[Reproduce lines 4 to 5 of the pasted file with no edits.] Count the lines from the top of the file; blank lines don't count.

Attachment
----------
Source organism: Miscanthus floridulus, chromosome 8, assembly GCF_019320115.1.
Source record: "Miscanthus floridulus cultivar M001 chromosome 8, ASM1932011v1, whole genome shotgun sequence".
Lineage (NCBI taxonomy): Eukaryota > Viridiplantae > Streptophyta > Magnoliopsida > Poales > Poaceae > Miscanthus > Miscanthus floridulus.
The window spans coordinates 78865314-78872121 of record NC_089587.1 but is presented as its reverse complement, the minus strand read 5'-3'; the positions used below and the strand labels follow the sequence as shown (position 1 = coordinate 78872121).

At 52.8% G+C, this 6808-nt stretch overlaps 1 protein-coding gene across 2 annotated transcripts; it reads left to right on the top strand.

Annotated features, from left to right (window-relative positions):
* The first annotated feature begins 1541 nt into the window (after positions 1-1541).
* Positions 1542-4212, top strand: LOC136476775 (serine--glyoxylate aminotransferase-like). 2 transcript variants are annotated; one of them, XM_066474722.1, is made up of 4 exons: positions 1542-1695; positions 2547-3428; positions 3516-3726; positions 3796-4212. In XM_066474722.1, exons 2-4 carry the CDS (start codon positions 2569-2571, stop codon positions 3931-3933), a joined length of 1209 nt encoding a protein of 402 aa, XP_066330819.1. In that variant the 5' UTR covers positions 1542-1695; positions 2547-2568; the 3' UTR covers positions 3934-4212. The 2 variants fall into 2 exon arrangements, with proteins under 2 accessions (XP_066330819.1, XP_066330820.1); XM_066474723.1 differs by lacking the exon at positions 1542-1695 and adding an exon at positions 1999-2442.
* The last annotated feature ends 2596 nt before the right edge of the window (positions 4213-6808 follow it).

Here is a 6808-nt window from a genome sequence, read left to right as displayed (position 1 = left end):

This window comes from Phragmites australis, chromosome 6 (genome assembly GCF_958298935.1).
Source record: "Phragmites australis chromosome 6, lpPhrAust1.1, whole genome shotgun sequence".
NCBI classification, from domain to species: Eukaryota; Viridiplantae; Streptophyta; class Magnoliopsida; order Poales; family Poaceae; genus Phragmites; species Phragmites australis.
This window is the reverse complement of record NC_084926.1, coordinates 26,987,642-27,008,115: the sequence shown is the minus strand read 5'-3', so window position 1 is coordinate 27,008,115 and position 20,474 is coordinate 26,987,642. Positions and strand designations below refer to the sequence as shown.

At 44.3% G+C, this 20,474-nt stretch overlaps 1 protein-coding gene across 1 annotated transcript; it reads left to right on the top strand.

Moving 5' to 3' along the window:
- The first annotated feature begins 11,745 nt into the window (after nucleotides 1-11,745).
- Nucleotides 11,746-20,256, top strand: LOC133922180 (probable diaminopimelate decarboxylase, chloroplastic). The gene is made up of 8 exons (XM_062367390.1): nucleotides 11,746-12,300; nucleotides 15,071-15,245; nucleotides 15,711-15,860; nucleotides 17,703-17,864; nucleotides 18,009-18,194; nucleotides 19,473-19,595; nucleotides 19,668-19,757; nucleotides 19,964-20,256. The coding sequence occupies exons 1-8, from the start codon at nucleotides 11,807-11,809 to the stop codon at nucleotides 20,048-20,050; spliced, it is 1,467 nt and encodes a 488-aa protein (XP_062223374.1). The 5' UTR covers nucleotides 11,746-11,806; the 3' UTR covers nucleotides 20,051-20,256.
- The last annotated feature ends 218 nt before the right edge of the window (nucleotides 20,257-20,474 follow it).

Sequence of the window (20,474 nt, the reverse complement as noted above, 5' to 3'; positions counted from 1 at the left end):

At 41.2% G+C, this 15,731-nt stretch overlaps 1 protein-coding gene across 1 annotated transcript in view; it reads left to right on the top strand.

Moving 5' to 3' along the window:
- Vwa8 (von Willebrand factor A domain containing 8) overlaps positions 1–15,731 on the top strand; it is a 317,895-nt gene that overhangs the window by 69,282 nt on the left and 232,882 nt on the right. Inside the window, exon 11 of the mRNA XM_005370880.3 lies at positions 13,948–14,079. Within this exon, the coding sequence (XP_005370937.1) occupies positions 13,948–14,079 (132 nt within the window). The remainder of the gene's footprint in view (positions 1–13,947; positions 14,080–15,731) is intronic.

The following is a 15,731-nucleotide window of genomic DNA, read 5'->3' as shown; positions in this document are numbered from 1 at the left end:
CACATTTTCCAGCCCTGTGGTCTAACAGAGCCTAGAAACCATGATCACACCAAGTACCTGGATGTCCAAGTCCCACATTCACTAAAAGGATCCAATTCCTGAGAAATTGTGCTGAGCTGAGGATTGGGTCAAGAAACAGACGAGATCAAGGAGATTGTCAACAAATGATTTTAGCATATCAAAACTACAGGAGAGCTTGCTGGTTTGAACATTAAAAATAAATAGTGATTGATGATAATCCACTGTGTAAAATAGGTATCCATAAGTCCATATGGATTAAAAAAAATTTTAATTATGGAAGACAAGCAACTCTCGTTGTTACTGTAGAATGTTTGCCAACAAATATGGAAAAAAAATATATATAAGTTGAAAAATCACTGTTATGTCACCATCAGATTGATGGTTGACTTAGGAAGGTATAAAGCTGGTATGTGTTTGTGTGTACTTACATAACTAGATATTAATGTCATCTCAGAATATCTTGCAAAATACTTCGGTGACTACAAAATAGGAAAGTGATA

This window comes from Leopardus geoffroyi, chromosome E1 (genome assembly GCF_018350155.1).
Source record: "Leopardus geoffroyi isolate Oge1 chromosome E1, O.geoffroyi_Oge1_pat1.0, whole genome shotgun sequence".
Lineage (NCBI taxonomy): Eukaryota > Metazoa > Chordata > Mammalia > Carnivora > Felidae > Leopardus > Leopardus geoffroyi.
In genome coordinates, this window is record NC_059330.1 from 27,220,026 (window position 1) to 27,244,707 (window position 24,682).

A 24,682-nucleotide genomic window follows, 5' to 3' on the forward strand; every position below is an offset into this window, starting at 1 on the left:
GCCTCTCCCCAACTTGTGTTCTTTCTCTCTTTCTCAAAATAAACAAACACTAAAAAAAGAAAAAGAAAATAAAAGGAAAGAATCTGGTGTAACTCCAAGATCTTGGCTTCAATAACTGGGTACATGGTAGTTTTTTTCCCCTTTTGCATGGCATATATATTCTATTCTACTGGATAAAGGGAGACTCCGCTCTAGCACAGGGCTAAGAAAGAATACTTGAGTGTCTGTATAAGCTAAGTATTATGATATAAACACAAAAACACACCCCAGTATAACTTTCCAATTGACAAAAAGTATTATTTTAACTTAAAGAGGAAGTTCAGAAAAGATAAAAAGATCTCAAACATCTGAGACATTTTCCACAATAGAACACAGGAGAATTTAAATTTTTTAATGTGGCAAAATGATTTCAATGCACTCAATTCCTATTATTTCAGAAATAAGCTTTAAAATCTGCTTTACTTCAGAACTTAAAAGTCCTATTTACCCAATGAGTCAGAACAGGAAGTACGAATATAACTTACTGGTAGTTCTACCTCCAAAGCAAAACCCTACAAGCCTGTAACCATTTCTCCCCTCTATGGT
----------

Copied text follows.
The window spans coordinates 78865314-78872121 of record NC_089587.1 but is presented as its reverse complement, the minus strand read 5'-3'; the positions used below and the strand labels follow the sequence as shown (position 1 = coordinate 78872121).

At 52.8% G+C, this 6808-nt stretch overlaps 1 protein-coding gene across 2 annotated transcripts; it reads left to right on the top strand.